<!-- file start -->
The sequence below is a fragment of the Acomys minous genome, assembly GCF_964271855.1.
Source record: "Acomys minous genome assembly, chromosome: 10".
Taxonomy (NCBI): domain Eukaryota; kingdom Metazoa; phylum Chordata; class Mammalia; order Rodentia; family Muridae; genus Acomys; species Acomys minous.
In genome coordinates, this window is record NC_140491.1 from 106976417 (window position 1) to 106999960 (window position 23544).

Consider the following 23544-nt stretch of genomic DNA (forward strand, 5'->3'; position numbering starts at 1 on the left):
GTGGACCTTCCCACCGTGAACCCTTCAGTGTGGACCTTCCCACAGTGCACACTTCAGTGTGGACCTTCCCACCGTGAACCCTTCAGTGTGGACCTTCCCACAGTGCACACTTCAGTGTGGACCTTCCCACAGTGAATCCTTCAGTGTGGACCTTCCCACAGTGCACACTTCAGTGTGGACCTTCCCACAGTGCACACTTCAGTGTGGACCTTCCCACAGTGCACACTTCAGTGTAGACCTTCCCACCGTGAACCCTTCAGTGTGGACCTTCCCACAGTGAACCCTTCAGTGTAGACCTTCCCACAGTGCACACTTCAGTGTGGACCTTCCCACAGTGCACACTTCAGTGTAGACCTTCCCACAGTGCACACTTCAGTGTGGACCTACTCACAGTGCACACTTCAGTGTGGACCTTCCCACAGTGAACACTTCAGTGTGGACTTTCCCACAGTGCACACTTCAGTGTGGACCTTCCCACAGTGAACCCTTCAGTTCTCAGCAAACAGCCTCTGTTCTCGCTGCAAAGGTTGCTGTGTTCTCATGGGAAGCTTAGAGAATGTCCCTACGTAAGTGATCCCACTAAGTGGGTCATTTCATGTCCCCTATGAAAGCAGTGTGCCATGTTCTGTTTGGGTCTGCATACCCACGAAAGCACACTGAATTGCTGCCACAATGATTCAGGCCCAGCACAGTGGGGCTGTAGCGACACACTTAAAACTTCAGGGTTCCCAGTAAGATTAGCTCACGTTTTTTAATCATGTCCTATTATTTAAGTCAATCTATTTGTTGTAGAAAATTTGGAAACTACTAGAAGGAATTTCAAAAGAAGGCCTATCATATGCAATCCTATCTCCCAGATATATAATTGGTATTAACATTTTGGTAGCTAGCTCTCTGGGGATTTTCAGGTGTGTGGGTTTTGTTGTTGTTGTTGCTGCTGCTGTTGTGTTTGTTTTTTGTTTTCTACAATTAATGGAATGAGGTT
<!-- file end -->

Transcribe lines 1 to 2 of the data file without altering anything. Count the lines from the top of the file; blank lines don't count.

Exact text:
The sequence below is a fragment of the Acomys minous genome, assembly GCF_964271855.1.
Source record: "Acomys minous genome assembly, chromosome: 10".